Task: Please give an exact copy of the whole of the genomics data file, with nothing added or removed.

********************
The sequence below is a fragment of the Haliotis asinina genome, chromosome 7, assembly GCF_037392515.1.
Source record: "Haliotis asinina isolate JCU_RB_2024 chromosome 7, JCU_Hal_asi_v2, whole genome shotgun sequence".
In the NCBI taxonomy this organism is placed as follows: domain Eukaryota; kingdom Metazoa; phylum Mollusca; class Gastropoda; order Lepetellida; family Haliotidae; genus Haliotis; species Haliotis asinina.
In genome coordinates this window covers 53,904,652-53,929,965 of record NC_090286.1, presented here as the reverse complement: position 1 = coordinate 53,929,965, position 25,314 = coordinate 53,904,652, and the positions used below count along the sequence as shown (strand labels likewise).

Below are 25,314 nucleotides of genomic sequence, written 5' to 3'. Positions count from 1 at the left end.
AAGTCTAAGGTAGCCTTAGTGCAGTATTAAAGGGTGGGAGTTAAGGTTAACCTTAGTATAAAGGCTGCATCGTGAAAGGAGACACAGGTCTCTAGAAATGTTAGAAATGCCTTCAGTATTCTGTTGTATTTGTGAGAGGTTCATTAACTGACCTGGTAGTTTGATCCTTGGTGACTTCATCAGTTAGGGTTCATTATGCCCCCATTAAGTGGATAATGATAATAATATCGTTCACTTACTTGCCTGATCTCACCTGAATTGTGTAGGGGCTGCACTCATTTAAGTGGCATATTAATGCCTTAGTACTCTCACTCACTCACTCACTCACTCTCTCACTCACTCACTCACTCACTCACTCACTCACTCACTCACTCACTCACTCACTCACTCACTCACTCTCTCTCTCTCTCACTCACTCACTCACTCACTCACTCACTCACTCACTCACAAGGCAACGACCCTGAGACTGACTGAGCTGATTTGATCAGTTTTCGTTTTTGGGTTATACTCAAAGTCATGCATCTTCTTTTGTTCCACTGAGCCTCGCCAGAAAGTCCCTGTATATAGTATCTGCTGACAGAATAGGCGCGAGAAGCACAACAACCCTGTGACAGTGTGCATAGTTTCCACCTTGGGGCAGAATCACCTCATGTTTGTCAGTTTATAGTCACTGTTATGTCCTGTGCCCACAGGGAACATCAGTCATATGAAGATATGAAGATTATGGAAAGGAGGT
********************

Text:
The sequence below is a fragment of the Haliotis asinina genome, chromosome 7, assembly GCF_037392515.1.
Source record: "Haliotis asinina isolate JCU_RB_2024 chromosome 7, JCU_Hal_asi_v2, whole genome shotgun sequence".
In the NCBI taxonomy this organism is placed as follows: domain Eukaryota; kingdom Metazoa; phylum Mollusca; class Gastropoda; order Lepetellida; family Haliotidae; genus Haliotis; species Haliotis asinina.
In genome coordinates this window covers 53,904,652-53,929,965 of record NC_090286.1, presented here as the reverse complement: position 1 = coordinate 53,929,965, position 25,314 = coordinate 53,904,652, and the positions used below count along the sequence as shown (strand labels likewise).

Below are 25,314 nucleotides of genomic sequence, written 5' to 3'. Positions count from 1 at the left end.
AAGTCTAAGGTAGCCTTAGTGCAGTATTAAAGGGTGGGAGTTAAGGTTAACCTTAGTATAAAGGCTGCATCGTGAAAGGAGACACAGGTCTCTAGAAATGTTAGAAATGCCTTCAGTATTCTGTTGTATTTGTGAGAGGTTCATTAACTGACCTGGTAGTTTGATCCTTGGTGACTTCATCAGTTAGGGTTCATTATGCCCCCATTAAGTGGATAATGATAATAATATCGTTCACTTACTTGCCTGATCTCACCTGAATTGTGTAGGGGCTGCACTCATTTAAGTGGCATATTAATGCCTTAGTACTCTCACTCACTCACTCACTCACTCTCTCACTCACTCACTCACTCACTCACTCACTCACTCACTCACTCACTCACTCACTCACTCACTCACTCTCTCTCTCTCTCACTCACTCACTCACTCACTCACTCACTCACTCACTCACAAGGCAACGACCCTGAGACTGACTGAGCTGATTTGATCAGTTTTCGTTTTTGGGTTATACTCAAAGTCATGCATCTTCTTTTGTTCCACTGAGCCTCGCCAGAAAGTCCCTGTATATAGTATCTGCTGACAGAATAGGCGCGAGAAGCACAACAACCCTGTGACAGTGTGCATAGTTTCCACCTTGGGGCAGAATCACCTCATGTTTGTCAGTTTATAGTCACTGTTATGTCCTGTGCCCACAGGGAACATCAGTCATATGAAGATATGAAGATTATGGAAAGGAGGT